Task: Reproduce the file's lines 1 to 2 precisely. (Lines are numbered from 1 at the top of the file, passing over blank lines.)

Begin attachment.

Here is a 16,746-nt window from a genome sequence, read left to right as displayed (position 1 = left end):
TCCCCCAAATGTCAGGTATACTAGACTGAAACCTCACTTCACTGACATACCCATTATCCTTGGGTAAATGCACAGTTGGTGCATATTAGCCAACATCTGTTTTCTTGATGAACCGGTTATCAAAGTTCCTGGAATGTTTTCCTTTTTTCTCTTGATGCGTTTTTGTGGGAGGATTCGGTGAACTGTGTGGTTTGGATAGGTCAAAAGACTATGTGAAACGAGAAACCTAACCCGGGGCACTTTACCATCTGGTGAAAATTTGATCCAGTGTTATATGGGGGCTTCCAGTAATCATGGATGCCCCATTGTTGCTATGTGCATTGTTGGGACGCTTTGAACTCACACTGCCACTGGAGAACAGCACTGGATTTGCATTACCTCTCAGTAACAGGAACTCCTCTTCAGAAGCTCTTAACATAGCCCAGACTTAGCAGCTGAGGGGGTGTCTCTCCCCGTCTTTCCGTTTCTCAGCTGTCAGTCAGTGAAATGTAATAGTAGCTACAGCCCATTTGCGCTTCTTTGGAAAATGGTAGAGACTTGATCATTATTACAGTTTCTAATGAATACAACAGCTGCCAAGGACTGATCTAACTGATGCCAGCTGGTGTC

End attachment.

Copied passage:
Here is a 16,746-nt window from a genome sequence, read left to right as displayed (position 1 = left end):
TCCCCCAAATGTCAGGTATACTAGACTGAAACCTCACTTCACTGACATACCCATTATCCTTGGGTAAATGCACAGTTGGTGCATATTAGCCAACATCTGTTTTCTTGATGAACCGGTTATCAAAGTTCCTGGAATGTTTTCCTTTTTTCTCTTGATGCGTTTTTGTGGGAGGATTCGGTGAACTGTGTGGTTTGGATAGGTCAAAAGACTATGTGAAACGAGAAACCTAACCCGGGGCACTTTACCATCTGGTGAAAATTTGATCCAGTGTTATATGGGGGCTTCCAGTAATCATGGATGCCCCATTGTTGCTATGTGCATTGTTGGGACGCTTTGAACTCACACTGCCACTGGAGAACAGCACTGGATTTGCATTACCTCTCAGTAACAGGAACTCCTCTTCAGAAGCTCTTAACATAGCCCAGACTTAGCAGCTGAGGGGGTGTCTCTCCCCGTCTTTCCGTTTCTCAGCTGTCAGTCAGTGAAATGTAATAGTAGCTACAGCCCATTTGCGCTTCTTTGGAAAATGGTAGAGACTTGATCATTATTACAGTTTCTAATGAATACAACAGCTGCCAAGGACTGATCTAACTGATGCCAGCTGGTGTC